When most people think of criminal offenses related to criminal trespass, they most often think of a person who enters another person’s property without permission. While that is one way to violate Georgia law, there are multiple ways that a person can commit a criminal trespass. These include:
- Intentionally damaging the property of another;
- Entering the property of another for an unlawful purpose;
- Entering the property of another after being notified that presence is forbidden;
- Remaining on the property of another after being asked to leave; and
- Defacing a grave or memorial.
Intentional Damage to Property
First, under O.C.G.A. § 16-7-21, a person commits a criminal trespass when he or she “intentionally damages any property of another without the consent of that other person.” Under this statute, the damage to the property must amount to $500 or less. Damages must be proven by the State; however, if the evidence shows that the damage was done to “everyday objects,” the trier of fact, either the judge or a jury, may form its own estimates of value and damage. Pierce v. State, 301 Ga.App. 167 (2009). While Criminal Trespass is a misdemeanor, if the damage is in excess of $500, charges may be elevated to Criminal Damage to Property, a felony under O.C.G.A. § 16-7-22.
Entering for an Unlawful Purpose
Second, a person may also violate O.C.G.A. § 16-7-21 by entering upon the premises of another for an unlawful purpose. A conviction under this subsection requires the State to prove two things:
- Knowing and unauthorized entry, and
- An unlawful purpose for that entry.
Daniel v. State, 301 Ga. 783 (2017). According to the Georgia Supreme Court, an “unlawful purpose,” or criminal intent, may be “inferred from conduct before, during, and after the commission of the crime.” Hanifa v. State, 269 Ga. 797 (1998). This subsection bears some similarities to the Burglary statute in that it requires entry plus some sort of illegal intent.
Entry After Notice that Presence is Forbidden
Third, it is also a violation of the Criminal Trespass law to “enter upon the premises of another after receiving prior notice from the owner that presence is forbidden,” or to “remain upon the premises of another after receiving a request from the owner to vacate the premises.”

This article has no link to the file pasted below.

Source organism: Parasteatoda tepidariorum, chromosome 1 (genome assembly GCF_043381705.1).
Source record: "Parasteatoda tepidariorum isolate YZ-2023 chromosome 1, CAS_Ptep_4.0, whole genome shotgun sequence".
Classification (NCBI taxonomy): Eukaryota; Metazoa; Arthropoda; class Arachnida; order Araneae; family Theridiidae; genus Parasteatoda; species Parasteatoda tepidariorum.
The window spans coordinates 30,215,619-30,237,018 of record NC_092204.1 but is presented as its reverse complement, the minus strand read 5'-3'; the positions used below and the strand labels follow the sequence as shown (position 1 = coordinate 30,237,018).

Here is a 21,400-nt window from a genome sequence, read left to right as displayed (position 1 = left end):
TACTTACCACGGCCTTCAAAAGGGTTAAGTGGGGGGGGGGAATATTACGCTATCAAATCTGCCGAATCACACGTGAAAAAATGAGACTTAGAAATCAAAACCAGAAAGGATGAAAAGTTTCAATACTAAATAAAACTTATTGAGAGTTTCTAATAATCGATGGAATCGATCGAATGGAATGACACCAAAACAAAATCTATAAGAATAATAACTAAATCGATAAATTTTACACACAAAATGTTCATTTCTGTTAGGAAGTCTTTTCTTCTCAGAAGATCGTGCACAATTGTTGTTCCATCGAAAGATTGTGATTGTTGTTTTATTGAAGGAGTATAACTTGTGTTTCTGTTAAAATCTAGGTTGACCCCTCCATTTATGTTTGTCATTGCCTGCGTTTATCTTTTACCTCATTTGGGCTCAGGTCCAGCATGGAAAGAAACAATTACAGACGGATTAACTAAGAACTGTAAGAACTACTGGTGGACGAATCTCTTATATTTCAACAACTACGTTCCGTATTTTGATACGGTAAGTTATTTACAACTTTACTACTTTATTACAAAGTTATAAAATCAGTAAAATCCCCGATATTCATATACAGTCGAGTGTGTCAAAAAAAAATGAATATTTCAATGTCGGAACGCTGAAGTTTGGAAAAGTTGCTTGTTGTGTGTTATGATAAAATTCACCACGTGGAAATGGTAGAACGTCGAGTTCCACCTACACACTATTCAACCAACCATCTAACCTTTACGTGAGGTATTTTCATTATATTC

Damaging or Defacing Grave Marker or Memorial
Finally, a person may be convicted of criminal trespass if he or she defaces any grave marker, monument, or memorial to any number of deceased military personnel (including those who served in the Confederate States of America).
Under all of these subsections, the State is not required to prove who the lawful owner of the property is — it is sufficient for the State to prove only the Defendant was not the lawful owner. Jones v. State, 236 Ga.App. 716 (1999).
There are several important defenses to note in Criminal Trespass cases. These include, for example, legal occupancy and inadequate notice.
A person who legally enters a particular property cannot be convicted of Criminal Trespass. For example, “a person who lawfully occupies a property as a tenant cannot be ejected from the property through a prosecution for criminal trespass.” Williams v. State, 261 Ga.App. 511 (2003).
Another common defense in Criminal Trespass cases is that the Defendant was not given adequate notice that he or she was not welcome on the property. In order to sustain a conviction under O.C.G.A. § 16-7-21(b), the State must prove beyond a reasonable doubt that the defendant received notice that entry was forbidden. This notice must be reasonable and sufficiently explicit to notify the defendant that he or she is not welcome. Wood v. State, 227 Ga.App. 677 (1997). If the notice is insufficient, a conviction cannot be sustained.
For example, in Wood v. State, Defendant’s former husband stated that he did not wish to see the Defendant again. An altercation ensued between Defendant and her ex-husband three years later at a different location. The Georgia Court of Appeals found that the husband’s statement did not amount to adequate notice that she would be prosecuted if she ever came near his new house.
Possible Consequences in a Criminal Trespass Case
Criminal Trespass is a misdemeanor offense. That means that it carries a maximum penalty of one year in jail or on probation, plus a fine of up to $1,000. A court may also require a person convicted of Criminal Trespass to pay restitution.
Why hire a Georgia Criminal Defense Attorney?
There are several reasons to consider hiring a Georgia Criminal Defense Attorney in a Criminal Trespass case. The charge is a misdemeanor, but judges can sentence people convicted of this offense to a year to serve in jail, and have done so in the past. See Hill v. State, 259 Ga.App. 363 (2003). Don’t take chances. Hire an attorney who knows how to handle Criminal Trespass cases. Call me today.